Also I feel we're getting away from whatever the point is with talk about pleasure, I don't think life is about the pursuit of pleasure above all else, and I don't subscribe to that kind of utilitarian train of thought that leads to a kind of min maxing of pleasure, or on the flip side to antinatalist arguments.

Although I certainly do indulge in the old hedonism from time to time.

Sage for barely coherent waffle.
>> No. 438106 Anonymous
25th July 2020
Saturday 10:51 am
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I am told my personal philosophy seems to be a mixture of Western stoicism combined with a sort of vaguely Taoist wu-wei way of looking at the passage of time and my place in the world.

I've never really read up on any religion, philosophy or spirituality. It's never really even occurred to me that I should. I've always thought of it as fairly obvious that you should come to your own conclusions, and I find it a bit frightening that so many people require it doing for them.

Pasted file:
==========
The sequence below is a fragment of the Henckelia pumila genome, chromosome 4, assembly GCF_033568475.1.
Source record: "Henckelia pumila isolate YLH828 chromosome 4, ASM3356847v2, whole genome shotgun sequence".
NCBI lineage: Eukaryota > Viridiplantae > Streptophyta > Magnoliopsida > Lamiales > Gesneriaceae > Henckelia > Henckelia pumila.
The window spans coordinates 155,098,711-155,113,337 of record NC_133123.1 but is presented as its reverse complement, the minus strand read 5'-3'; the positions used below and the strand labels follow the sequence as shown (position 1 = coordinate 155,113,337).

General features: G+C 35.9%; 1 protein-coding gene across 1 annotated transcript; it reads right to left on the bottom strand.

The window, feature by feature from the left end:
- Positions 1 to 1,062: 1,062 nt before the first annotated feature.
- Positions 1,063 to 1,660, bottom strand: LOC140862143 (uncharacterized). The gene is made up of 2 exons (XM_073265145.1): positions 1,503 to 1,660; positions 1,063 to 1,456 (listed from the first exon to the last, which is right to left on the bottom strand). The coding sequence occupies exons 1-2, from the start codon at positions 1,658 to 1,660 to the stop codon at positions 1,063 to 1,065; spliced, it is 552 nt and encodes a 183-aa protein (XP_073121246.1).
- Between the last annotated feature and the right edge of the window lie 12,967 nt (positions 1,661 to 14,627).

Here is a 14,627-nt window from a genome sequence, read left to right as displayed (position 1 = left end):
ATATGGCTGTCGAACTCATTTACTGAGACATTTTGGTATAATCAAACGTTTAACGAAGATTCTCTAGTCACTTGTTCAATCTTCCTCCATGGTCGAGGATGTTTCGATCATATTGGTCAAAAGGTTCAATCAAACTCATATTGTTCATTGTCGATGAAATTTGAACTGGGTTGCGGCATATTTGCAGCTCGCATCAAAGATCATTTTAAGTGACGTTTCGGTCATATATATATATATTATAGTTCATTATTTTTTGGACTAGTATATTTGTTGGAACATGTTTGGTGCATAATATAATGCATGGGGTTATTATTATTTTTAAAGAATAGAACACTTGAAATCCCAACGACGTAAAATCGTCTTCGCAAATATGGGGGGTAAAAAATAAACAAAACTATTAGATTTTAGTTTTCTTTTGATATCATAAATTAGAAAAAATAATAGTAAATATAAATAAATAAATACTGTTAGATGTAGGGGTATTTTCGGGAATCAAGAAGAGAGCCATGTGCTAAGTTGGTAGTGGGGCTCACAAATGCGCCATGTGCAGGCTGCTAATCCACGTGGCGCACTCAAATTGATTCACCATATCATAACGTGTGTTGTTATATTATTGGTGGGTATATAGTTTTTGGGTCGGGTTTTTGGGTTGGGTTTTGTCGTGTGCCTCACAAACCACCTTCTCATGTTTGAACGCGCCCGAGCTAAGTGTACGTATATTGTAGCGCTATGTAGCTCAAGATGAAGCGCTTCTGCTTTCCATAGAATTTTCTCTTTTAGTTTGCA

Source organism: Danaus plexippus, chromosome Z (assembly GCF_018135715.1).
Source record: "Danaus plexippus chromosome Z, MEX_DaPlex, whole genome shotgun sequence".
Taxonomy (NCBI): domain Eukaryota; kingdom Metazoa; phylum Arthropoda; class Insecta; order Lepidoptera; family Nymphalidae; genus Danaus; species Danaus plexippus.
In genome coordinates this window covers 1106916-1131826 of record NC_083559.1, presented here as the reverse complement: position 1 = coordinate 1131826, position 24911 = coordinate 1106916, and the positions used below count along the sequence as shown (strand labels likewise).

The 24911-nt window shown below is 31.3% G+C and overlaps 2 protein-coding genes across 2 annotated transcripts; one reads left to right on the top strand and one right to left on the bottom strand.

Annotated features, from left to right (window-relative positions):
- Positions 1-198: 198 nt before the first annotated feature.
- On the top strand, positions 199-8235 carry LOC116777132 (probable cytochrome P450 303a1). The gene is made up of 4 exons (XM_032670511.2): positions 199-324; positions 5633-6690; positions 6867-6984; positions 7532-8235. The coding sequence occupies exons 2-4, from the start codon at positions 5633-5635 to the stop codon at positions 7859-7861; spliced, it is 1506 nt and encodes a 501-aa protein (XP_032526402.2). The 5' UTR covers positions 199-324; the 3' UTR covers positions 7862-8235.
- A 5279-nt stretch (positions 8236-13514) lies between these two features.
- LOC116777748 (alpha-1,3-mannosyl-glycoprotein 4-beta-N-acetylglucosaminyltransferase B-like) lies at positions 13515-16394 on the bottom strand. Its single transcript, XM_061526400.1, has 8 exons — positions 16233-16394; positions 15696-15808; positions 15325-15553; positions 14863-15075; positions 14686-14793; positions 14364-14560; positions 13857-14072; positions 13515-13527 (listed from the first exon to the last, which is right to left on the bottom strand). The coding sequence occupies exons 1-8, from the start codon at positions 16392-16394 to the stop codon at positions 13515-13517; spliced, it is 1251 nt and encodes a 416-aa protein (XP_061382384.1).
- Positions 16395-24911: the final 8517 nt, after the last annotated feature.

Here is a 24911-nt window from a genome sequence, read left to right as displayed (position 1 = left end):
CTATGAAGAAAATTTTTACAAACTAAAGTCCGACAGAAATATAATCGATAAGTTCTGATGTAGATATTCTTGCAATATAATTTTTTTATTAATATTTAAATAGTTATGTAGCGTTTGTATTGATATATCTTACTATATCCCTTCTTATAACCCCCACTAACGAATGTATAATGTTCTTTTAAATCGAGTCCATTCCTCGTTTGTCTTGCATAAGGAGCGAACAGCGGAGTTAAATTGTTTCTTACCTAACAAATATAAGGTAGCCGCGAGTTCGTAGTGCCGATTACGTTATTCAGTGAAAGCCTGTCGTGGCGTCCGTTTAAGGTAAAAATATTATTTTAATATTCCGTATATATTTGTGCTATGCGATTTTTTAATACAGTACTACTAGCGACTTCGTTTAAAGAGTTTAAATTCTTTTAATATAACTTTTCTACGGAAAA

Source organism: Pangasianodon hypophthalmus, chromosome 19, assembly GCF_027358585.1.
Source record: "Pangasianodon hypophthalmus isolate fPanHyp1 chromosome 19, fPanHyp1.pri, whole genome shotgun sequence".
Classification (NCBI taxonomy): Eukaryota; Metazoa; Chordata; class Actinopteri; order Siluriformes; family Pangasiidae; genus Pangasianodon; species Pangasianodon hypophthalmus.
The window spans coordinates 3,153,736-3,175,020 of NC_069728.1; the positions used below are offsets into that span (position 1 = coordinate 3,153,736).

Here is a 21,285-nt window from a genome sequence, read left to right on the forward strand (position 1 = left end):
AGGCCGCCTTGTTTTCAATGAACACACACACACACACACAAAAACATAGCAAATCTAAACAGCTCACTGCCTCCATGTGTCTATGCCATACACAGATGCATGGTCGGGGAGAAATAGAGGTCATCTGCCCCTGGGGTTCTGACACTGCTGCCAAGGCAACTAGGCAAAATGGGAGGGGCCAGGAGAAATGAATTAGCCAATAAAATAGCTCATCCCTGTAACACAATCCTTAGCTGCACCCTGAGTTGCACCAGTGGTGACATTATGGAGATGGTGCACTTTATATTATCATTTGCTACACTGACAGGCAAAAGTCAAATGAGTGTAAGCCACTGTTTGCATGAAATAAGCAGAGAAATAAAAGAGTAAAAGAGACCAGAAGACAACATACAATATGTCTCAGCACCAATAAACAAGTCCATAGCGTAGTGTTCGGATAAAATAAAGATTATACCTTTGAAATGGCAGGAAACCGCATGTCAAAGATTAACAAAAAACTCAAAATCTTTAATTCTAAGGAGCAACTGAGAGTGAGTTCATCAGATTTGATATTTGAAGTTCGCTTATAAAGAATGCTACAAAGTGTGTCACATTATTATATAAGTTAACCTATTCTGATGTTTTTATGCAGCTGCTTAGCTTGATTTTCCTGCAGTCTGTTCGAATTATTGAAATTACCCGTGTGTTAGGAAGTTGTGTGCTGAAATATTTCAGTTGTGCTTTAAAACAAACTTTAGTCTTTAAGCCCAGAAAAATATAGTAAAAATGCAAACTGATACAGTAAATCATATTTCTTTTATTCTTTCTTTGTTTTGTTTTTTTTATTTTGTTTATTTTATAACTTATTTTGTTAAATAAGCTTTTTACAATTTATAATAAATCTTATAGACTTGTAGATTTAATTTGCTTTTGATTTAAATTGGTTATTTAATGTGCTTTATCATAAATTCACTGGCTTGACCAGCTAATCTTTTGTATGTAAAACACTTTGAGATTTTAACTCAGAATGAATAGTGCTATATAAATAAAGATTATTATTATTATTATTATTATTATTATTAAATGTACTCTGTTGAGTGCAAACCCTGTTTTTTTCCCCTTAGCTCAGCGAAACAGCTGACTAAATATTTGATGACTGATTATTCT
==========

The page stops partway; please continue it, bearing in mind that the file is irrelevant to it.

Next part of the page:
>> No. 438107 Anonymous
25th July 2020
Saturday 11:27 am
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Are there any eskimos here? Shamanism appeals to me but I don't know if they'd take a whitey seriously.
>> No. 438108 Anonymous
25th July 2020
Saturday 11:58 am
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>>438106

>I've never really read up on any religion, philosophy or spirituality. It's never really even occurred to me that I should. I've always thought of it as fairly obvious that you should come to your own conclusions

You should come up with your own conclusions, that doesn't mean that you can't gain insight from the reflections and musing of others.

>find it a bit frightening that so many people require it doing for them.

I think it 'makes more sense' than the alternative, thinking you already have found the answer to the big question is quite comforting, although you get some strange doubling down on convictions to avoid facing the void. My Mum told me Covid was part of God’s plan, and it brings us all closer together, I think it is probably for the best I don’t try unpack that.
>> No. 438109 Anonymous
25th July 2020
Saturday 12:11 pm
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>>438107
White muzzas are a bit weird.
>> No. 438110 Anonymous
25th July 2020
Saturday 12:35 pm
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>>438109
Of the Abrahamic religions, Judaism is pretty against newbies, and Christianity is a bit wet. That leaves only Shamanism as a viable choice.
>> No. 438111 Anonymous
25th July 2020
Saturday 12:58 pm
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>>438110
Still weirdos though.
>> No. 438112 Anonymous